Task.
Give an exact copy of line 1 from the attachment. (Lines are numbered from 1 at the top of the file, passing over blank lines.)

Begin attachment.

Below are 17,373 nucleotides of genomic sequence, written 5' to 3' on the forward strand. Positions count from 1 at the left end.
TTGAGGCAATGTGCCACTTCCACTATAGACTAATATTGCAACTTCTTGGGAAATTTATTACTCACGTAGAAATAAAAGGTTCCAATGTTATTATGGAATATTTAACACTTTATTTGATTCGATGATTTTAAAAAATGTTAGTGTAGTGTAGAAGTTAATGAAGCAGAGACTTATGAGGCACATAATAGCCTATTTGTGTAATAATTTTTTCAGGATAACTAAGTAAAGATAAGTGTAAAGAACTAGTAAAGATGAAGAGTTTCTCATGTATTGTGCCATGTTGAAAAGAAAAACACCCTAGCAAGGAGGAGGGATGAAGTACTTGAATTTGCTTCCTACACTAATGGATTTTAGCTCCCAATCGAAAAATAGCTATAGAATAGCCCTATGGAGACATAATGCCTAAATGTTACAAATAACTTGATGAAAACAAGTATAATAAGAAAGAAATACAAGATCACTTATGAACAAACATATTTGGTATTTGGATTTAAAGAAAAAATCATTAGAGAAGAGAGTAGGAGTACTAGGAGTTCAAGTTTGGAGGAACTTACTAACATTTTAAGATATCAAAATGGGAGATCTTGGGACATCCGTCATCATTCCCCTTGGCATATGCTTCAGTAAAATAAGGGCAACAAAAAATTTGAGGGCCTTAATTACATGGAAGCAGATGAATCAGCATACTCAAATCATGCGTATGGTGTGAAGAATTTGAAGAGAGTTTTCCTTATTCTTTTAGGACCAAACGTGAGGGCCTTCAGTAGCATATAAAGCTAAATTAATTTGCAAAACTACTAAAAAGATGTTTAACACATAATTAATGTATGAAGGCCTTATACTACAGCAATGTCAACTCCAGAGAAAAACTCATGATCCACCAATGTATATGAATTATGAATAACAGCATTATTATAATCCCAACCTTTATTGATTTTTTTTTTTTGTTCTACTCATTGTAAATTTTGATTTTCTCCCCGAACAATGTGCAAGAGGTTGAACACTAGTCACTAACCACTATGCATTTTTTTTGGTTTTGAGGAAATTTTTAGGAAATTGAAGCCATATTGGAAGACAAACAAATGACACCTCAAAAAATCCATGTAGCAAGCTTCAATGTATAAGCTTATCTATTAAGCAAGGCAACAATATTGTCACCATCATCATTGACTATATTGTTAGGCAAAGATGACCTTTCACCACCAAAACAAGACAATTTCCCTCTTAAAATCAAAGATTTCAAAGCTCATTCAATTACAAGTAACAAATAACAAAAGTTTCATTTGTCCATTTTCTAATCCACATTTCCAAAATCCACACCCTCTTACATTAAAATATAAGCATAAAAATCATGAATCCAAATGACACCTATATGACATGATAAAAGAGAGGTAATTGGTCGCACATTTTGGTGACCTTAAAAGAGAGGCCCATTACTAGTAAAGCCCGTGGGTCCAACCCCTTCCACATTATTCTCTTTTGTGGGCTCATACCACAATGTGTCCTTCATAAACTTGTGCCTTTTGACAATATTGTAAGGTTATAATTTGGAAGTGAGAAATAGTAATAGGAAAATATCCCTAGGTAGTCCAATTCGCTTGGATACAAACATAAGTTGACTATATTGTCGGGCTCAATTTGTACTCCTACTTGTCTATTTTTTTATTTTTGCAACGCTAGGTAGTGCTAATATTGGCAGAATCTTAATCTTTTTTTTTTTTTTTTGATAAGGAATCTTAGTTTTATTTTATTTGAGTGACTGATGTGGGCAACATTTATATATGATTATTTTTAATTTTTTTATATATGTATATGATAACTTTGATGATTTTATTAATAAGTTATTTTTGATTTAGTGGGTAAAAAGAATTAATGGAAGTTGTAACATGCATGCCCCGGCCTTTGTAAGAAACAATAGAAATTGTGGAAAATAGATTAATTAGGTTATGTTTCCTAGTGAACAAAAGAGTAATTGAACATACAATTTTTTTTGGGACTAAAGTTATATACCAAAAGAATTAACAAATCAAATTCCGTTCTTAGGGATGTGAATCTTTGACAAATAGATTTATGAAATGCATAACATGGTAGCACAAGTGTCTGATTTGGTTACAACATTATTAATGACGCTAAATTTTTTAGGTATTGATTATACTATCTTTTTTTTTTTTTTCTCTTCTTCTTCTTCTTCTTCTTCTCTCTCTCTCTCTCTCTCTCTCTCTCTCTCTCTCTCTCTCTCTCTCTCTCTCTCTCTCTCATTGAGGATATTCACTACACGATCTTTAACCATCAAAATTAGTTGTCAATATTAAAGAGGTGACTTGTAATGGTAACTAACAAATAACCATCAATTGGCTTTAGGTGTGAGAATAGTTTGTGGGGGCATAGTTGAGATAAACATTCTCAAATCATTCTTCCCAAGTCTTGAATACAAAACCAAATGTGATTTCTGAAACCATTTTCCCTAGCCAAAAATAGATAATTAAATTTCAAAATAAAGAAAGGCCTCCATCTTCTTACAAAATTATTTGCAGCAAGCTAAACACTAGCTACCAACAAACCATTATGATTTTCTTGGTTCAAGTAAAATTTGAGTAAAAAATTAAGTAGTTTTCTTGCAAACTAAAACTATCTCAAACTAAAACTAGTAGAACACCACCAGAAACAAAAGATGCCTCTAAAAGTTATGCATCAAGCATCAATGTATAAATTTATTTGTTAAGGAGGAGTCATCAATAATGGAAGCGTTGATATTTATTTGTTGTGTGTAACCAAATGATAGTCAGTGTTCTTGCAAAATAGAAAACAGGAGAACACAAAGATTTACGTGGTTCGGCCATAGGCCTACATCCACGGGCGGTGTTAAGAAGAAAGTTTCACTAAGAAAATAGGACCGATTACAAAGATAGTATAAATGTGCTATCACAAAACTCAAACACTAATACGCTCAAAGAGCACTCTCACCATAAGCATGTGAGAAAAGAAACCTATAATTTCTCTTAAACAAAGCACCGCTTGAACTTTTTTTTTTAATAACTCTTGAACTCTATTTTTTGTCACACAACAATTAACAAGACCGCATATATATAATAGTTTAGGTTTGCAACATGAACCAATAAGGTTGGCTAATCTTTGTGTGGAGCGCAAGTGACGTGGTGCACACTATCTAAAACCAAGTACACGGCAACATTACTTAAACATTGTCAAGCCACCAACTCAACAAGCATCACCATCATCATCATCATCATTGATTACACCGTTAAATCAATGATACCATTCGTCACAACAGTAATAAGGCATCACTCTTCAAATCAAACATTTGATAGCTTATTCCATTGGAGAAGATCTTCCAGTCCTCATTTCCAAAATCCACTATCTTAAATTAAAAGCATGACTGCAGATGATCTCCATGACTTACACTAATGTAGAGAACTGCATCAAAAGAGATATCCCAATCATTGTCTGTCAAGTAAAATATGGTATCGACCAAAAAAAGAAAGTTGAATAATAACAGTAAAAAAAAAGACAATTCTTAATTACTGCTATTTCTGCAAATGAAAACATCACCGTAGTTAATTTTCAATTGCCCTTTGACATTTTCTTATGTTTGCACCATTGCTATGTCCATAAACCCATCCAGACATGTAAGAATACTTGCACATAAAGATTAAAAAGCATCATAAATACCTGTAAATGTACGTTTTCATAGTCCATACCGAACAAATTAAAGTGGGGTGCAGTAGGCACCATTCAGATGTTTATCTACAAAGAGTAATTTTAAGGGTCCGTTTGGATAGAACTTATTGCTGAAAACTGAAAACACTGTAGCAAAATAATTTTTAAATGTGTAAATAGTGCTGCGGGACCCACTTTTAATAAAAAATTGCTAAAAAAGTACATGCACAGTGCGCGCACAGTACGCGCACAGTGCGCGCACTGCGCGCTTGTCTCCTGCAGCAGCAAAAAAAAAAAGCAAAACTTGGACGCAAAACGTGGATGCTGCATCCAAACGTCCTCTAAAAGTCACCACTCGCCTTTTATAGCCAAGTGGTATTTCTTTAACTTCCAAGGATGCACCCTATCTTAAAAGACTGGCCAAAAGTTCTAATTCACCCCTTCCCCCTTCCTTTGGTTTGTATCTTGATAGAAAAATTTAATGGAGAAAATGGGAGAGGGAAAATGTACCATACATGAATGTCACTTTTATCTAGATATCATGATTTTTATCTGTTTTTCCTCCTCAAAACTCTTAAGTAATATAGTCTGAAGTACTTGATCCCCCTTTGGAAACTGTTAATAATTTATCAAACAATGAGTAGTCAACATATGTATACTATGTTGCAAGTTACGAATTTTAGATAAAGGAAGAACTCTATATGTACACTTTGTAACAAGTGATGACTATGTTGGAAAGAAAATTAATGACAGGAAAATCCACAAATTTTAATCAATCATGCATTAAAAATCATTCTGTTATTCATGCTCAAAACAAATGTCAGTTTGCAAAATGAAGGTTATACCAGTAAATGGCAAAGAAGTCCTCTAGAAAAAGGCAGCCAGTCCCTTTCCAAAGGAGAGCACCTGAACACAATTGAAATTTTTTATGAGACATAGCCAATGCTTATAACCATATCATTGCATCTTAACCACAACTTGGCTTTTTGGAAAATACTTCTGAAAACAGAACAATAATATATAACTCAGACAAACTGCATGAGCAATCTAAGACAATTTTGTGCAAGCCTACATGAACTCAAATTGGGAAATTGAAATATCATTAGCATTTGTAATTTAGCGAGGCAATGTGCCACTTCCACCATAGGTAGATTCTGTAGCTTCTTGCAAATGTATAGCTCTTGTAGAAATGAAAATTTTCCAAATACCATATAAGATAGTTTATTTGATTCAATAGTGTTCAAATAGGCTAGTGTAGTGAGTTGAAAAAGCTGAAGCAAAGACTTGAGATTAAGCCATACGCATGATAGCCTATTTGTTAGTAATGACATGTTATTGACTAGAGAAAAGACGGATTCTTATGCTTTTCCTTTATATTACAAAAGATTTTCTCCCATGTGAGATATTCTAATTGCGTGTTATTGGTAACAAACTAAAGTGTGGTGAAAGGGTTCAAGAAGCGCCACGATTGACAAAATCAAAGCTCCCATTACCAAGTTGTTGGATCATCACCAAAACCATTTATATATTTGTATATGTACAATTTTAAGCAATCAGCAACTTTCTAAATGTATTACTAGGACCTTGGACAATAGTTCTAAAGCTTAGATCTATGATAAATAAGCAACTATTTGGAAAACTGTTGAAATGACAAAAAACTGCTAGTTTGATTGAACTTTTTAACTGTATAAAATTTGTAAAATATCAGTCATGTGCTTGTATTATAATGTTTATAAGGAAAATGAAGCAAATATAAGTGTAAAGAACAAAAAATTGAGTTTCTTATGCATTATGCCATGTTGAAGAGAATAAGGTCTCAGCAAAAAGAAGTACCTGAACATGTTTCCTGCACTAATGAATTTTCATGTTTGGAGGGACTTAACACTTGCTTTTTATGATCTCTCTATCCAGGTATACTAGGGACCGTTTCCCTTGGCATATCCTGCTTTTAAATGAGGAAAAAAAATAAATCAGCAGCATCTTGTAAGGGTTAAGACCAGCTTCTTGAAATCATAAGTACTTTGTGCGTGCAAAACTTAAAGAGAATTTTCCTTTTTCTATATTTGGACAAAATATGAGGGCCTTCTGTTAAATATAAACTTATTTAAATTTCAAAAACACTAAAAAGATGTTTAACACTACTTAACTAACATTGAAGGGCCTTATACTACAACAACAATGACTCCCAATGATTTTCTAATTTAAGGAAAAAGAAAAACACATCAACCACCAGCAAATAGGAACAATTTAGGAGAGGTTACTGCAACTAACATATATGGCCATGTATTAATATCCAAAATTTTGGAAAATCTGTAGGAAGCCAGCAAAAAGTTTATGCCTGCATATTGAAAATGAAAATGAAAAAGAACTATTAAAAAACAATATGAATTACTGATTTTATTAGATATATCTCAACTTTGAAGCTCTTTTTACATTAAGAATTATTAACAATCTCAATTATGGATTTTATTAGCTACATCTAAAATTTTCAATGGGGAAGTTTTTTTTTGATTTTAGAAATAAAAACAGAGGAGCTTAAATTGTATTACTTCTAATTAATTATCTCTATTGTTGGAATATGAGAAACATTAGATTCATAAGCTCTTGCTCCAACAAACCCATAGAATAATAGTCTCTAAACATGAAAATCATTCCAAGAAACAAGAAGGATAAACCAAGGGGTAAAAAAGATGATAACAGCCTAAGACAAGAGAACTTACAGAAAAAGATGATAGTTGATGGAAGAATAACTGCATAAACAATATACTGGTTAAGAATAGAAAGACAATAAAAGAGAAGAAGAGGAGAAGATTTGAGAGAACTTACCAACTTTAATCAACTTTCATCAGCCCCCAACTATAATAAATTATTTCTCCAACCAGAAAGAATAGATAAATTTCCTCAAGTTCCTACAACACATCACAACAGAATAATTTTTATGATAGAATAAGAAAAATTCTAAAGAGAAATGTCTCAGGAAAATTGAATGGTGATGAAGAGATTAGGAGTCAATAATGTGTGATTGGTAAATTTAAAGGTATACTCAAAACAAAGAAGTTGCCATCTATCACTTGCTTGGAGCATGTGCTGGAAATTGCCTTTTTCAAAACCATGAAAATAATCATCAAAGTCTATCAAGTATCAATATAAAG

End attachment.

Below are 17,373 nucleotides of genomic sequence, written 5' to 3' on the forward strand. Positions count from 1 at the left end.